Lavin’s conclusion—that strong imperativalism and constitutivism are incompatible—spells trouble for contemporary Kantians who, like Korsgaard, hope to combine these two doctrines. I aim to offer them some solace by showing that Lavin’s criticism rests on a mistaken conception of ideal rational agency.
It is better when people get what they deserve. So we need an axiology according to which the intrinsic value of a possible world is a function of both how well-off and how deserving the people in that world are. But how should these ?desert-adjusted? values of possible worlds be calculated? It is easy to come up with some qualitative ideas. But these qualitative ideas leave us with an embarrassment of riches: too many quantitative functions that implement those qualitative ideas. (...) In this paper I will select one of these quantitative functions and defend its superiority. (shrink)
C hange in View offers an entirely original approach to the philosophical study of reasoning by identifying principles of reasoning with principles for revising one's beliefs and intentions and not with principles of logic. This crucial observation leads to a number of important and interesting consequences that impinge on psychology and artificial intelligence as well as on various branches of philosophy, from epistemology to ethics and action theory. Gilbert Harman is Professor of Philosophy at Princeton University. A Bradford Book.
A recent theory of metaphysical indeterminacy says that metaphysical indeterminacy is multiple actuality: there is metaphysical indeterminacy when there are many ‘complete precisifications of reality’. But it is possible for there to be metaphysical indeterminacy even when it is impossible to precisify reality completely. The orthodox interpretation of quantum mechanics illustrates this possibility. So this theory of metaphysical indeterminacy is not adequate.
Maybe there is something rather than nothing because the nothingness force acted on itself, and when the nothing nothings itself it produces something. Robert Nozick suggested this as a candidate explanation of the fact that there is something rather than nothing. If he is right that it is a candidate explanation, we should pay attention: there are not many candidates out there. But his "explanation" looks, instead, like a paradigm case of philosophical nonsense. In this paper I describe a "metaphysical (...) dynamics" that makes sense out of Nozick's apparent nonsense. (shrink)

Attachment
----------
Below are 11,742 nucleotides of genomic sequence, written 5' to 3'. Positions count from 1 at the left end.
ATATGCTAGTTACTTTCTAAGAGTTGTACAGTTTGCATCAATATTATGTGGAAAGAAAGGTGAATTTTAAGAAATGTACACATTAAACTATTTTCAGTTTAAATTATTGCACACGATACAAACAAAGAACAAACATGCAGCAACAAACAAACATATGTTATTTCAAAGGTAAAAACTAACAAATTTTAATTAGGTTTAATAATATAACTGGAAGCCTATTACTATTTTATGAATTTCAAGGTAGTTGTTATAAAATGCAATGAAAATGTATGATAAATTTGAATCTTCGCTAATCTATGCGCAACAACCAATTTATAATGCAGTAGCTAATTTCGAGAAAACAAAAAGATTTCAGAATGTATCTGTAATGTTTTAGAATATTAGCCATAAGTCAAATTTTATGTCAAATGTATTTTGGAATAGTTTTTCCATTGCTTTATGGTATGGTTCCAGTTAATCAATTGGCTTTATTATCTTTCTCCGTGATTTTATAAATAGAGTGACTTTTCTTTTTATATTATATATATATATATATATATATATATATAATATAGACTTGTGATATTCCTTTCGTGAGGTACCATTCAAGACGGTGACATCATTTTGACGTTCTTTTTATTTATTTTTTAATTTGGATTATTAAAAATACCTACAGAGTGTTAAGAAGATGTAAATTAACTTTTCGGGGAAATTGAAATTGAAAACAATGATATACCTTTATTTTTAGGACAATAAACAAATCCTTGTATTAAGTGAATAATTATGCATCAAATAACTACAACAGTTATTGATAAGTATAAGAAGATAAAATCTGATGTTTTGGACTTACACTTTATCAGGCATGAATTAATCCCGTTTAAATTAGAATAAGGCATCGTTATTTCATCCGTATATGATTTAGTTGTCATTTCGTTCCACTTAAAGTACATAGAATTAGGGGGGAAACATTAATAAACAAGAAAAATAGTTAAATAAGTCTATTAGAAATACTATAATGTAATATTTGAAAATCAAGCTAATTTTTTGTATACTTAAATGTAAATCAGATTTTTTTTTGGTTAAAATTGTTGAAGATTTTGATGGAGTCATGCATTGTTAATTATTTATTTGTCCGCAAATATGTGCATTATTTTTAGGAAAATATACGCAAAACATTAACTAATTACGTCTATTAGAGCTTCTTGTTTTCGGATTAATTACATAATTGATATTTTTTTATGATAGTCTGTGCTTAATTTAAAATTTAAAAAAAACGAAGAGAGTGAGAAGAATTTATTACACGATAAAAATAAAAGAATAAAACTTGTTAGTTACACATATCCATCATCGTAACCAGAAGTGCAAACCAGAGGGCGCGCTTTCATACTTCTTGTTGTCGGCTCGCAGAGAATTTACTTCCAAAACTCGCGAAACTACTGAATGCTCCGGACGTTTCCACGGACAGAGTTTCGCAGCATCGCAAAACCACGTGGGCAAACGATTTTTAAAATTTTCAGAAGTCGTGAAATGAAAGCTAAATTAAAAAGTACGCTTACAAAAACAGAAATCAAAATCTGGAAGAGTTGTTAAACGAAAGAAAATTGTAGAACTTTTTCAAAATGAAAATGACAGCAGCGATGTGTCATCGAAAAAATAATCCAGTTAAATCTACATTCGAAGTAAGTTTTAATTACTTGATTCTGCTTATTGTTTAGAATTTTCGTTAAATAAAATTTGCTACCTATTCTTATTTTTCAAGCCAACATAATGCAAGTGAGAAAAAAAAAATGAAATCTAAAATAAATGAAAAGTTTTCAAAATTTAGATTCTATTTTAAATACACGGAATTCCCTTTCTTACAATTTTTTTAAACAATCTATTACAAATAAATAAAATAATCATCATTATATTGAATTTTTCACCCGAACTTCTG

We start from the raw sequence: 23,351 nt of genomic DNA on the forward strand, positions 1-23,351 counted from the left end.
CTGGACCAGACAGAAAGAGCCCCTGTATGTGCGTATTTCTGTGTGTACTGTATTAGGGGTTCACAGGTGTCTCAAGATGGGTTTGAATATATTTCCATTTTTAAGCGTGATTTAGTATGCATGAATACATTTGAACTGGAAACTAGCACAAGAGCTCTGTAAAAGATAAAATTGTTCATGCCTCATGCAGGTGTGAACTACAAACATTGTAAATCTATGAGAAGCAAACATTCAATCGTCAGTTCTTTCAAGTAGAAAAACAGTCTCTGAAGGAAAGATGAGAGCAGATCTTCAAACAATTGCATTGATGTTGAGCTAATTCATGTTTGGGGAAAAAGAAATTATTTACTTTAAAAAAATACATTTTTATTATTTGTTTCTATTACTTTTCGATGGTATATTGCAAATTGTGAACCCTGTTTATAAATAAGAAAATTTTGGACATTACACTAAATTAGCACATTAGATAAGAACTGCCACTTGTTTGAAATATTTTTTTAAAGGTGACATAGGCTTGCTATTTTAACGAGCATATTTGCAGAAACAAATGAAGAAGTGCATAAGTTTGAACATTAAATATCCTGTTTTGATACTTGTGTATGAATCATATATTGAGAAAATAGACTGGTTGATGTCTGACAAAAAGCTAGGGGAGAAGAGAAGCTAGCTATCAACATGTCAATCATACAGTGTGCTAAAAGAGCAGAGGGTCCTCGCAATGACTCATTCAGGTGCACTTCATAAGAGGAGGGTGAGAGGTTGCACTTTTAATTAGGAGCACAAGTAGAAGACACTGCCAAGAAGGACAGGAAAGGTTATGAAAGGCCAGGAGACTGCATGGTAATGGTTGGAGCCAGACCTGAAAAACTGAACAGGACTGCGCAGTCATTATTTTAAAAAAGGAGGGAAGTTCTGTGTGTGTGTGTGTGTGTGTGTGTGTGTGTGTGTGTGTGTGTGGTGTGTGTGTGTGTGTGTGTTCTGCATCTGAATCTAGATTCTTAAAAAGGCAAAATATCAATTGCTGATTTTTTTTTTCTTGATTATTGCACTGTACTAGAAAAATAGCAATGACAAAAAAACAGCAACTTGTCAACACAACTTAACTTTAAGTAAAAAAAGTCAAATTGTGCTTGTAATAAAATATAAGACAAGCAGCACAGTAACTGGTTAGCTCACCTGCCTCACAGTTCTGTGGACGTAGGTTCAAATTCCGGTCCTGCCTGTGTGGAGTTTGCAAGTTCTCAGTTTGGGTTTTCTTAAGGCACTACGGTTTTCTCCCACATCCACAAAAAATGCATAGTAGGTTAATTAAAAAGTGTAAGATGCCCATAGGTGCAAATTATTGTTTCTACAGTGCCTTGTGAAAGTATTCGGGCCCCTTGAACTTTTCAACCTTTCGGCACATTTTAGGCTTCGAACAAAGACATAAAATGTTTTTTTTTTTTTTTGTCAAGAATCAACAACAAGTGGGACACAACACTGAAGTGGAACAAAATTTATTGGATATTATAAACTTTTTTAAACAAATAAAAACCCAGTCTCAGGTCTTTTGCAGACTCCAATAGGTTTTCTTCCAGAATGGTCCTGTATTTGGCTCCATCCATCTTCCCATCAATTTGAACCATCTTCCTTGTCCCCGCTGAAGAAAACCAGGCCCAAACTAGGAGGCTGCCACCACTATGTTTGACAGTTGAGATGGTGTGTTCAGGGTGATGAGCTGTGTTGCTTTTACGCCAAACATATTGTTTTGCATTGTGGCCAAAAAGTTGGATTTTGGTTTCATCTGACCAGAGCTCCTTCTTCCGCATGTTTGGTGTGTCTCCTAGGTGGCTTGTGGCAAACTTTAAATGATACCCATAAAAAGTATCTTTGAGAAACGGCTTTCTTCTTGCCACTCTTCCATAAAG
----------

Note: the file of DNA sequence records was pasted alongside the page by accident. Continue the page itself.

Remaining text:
Anti-haecceitism is the thesis that things cannot differ from actuality in a purely non-qualitatively fashion. Anti-haecceitism being a modal notion, we would expect it to be explicable in terms of possible worlds. Bradford Skow denied that, arguing that alternative conceptions of possible worlds prompt non-equivalent characterizations of anti-haecceitism. Therefore, the haecceitism debate should take place in the modal language, rather than in the language of possible worlds. The aim of this paper is to provide a metaphysically neutral possible-world characterization (...) of anti-haecceitism, i.e. one compatible with alternative understandings of the nature of possible worlds. (shrink)
It is widely believed that shapes are intrinsic properties. But this claim is hard to defend. I survey all known theories of shape properties, and argue that each theory is either incompatible with the claim that shapes are intrinsic, or can be shown to be false.
A desert-sensitive moral theory says that whether people get what they deserve, whether they are treated as they deserve to be treated, plays a role in determining what we ought to do. Some popular forms of consequentialism are desert-sensitive. But where do facts about what people deserve come from? If someone deserves a raise, or a kiss, in virtue of what does he deserve those things? One plausible answer is that what someone deserves depends, at least in part, on how (...) well he meets his moral requirements. The wicked deserve to suffer and the decent do not. Shelly Kagan (2006) has argued that this plausible answer is wrong. But his argument for that conclusion does not succeed. I will show how to formulate a desert-sensitive moral theory (and also a desert-sensitive version of consequentialism) on which this answer is correct. (shrink)